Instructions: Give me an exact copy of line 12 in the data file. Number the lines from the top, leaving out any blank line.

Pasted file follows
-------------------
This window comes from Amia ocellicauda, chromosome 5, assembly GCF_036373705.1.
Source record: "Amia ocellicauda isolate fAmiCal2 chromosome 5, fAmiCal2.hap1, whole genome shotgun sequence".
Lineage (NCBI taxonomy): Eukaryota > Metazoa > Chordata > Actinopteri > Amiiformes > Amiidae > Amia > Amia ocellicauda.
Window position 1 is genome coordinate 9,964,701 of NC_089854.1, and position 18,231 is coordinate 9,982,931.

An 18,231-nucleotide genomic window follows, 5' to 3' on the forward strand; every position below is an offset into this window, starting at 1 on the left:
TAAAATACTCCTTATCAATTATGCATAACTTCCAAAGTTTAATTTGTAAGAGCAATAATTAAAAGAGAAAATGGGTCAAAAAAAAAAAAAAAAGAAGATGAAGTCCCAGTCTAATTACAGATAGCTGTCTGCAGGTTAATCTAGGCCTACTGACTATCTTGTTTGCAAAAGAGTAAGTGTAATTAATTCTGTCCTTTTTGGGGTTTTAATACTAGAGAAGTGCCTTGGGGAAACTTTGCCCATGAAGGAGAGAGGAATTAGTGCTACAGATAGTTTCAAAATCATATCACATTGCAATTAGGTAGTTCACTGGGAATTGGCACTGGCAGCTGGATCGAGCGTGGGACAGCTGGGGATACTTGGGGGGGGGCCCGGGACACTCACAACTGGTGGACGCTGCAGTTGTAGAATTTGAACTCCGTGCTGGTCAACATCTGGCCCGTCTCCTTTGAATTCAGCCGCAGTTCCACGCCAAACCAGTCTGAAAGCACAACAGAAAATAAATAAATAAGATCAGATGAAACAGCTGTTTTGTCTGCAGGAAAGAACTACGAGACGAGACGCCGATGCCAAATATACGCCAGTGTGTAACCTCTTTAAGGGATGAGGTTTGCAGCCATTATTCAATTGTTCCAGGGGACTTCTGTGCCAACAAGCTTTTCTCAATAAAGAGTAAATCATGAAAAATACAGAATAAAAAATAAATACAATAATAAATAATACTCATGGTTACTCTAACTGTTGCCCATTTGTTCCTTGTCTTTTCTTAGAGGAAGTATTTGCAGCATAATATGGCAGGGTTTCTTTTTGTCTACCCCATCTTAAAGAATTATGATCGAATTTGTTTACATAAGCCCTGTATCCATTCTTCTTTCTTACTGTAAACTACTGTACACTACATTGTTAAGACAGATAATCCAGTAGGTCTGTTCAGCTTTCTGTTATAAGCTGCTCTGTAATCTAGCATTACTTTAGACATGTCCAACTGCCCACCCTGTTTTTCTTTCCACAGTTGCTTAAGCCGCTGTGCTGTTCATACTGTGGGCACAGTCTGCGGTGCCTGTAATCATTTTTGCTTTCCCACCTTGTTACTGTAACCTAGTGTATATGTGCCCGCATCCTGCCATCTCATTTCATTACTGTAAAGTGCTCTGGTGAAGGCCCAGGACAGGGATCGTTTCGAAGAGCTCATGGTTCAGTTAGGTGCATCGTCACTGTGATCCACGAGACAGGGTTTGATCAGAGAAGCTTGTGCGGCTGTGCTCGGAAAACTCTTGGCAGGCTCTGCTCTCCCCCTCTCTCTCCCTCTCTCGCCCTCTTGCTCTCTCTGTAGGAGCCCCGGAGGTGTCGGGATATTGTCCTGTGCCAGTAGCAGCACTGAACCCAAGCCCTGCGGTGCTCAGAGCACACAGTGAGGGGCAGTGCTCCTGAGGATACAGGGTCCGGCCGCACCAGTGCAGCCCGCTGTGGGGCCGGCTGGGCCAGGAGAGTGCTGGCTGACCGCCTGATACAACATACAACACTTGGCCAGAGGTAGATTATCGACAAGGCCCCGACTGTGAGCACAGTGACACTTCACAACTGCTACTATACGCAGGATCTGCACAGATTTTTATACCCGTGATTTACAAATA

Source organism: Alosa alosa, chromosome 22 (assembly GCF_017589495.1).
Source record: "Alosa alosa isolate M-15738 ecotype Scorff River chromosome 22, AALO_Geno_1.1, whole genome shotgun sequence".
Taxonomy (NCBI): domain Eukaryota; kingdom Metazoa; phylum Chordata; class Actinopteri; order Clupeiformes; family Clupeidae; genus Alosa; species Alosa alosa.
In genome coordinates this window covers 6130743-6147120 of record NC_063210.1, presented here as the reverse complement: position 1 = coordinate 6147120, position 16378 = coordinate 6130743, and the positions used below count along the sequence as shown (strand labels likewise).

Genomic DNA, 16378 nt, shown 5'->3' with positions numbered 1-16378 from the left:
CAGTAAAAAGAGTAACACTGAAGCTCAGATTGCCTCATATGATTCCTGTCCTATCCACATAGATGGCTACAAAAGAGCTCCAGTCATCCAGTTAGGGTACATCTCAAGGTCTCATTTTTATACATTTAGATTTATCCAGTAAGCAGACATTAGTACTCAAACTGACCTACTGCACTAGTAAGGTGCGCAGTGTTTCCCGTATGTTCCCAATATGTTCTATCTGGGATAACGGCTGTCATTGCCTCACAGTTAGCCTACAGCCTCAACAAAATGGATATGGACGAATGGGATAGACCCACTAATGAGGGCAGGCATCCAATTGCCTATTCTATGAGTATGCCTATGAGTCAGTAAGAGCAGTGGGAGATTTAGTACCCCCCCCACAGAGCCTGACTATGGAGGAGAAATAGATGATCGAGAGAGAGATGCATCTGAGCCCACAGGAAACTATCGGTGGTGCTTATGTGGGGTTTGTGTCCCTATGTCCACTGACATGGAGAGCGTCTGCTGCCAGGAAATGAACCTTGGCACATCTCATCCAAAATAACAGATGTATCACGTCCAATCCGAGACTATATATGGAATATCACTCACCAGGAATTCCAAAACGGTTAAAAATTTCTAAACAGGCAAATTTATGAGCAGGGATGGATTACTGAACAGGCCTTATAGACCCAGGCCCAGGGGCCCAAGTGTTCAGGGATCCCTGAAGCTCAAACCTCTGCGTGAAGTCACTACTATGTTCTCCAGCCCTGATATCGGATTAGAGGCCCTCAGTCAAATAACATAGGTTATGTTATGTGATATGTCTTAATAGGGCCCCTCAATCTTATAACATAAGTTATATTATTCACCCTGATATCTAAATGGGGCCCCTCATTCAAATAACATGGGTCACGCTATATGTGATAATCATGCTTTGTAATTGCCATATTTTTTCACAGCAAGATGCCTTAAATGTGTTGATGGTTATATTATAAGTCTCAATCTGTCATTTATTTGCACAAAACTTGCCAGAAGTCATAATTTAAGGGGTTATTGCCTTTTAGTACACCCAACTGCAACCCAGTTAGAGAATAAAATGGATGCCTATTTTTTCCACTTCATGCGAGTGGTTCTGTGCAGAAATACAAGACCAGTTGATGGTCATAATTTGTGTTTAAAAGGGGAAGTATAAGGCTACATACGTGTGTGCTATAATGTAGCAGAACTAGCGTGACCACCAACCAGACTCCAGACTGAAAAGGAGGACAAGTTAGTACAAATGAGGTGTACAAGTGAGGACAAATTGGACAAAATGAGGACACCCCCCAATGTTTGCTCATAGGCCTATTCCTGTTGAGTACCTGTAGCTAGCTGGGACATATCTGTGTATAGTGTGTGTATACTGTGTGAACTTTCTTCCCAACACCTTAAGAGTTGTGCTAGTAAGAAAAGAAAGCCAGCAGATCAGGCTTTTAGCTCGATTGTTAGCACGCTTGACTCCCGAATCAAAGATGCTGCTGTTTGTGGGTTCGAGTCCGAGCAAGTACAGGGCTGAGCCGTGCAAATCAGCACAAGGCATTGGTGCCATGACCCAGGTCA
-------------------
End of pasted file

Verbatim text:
CAGTAAAAAGAGTAACACTGAAGCTCAGATTGCCTCATATGATTCCTGTCCTATCCACATAGATGGCTACAAAAGAGCTCCAGTCATCCAGTTAGGGTACATCTCAAGGTCTCATTTTTATACATTTAGATTTATCCAGTAAGCAGACATTAGTACTCAAACTGACCTACTGCACTAGTAAGGTGCGCAGTGTTTCCCGTATGTTCCCAATATGTTCTATCTGGGATAACGGCTGTCATTGCCTCACAGTTAGCCTACAGCCTCAACAAAATGGATATGGACGAATGGGATAGACCCACTAATGAGGGCAGGCATCCAATTGCCTATTCTATGAGTATGCCTATGAGTCAGTAAGAGCAGTGGGAGATTTAGTACCCCCCCCACAGAGCCTGACTATGGAGGAGAAATAGATGATCGAGAGAGAGATGCATCTGAGCCCACAGGAAACTATCGGTGGTGCTTATGTGGGGTTTGTGTCCCTATGTCCACTGACATGGAGAGCGTCTGCTGCCAGGAAATGAACCTTGGCACATCTCATCCAAAATAACAGATGTATCACGTCCAATCCGAGACTATATATGGAATATCACTCACCAGGAATTCCAAAACGGTTAAAAATTTCTAAACAGGCAAATTTATGAGCAGGGATGGATTACTGAACAGGCCTTATAGACCCAGGCCCAGGGGCCCAAGTGTTCAGGGATCCCTGAAGCTCAAACCTCTGCGTGAAGTCACTACTATGTTCTCCAGCCCTGATATCGGATTAGAGGCCCTCAGTCAAATAACATAGGTTATGTTATGTGATATGTCTTAATAGGGCCCCTCAATCTTATAACATAAGTTATATTATTCACCCTGATATCTAAATGGGGCCCCTCATTCAAATAACATGGGTCACGCTATATGTGATAATCATGCTTTGTAATTGCCATATTTTTTCACAGCAAGATGCCTTAAATGTGTTGATGGTTATATTATAAGTCTCAATCTGTCATTTATTTGCACAAAACTTGCCAGAAGTCATAATTTAAGGGGTTATTGCCTTTTAGTACACCCAACTGCAACCCAGTTAGAGAATAAAATGGATGCCTATTTTTTCCACTTCATGCGAGTGGTTCTGTGCAGAAATACAAGACCAGTTGATGGTCATAATTTGTGTTTAAAAGGGGAAGTATAAGGCTACATACGTGTGTGCTATAATGTAGCAGAACTAGCGTGACCACCAACCAGACTCCAGACTGAAAAGGAGGACAAGTTAGTACAAATGAGGTGTACAAGTGAGGACAAATTGGACAAAATGAGGACACCCCCCAATGTTTGCTCATAGGCCTATTCCTGTTGAGTACCTGTAGCTAGCTGGGACATATCTGTGTATAGTGTGTGTATACTGTGTGAACTTTCTTCCCAACACCTTAAGAGTTGTGCTAGTAAGAAAAGAAAGCCAGCAGATCAGGCTTTTAGCTCGATTGTTAGCACGCTTGACTCCCGAATCAAAGATGCTGCTGTTTGTGGGTTCGAGTCCGAGCAAGTACAGGGCTGAGCCGTGCAAATCAGCACAAGGCATTGGTGCCATGACCCAGGTCA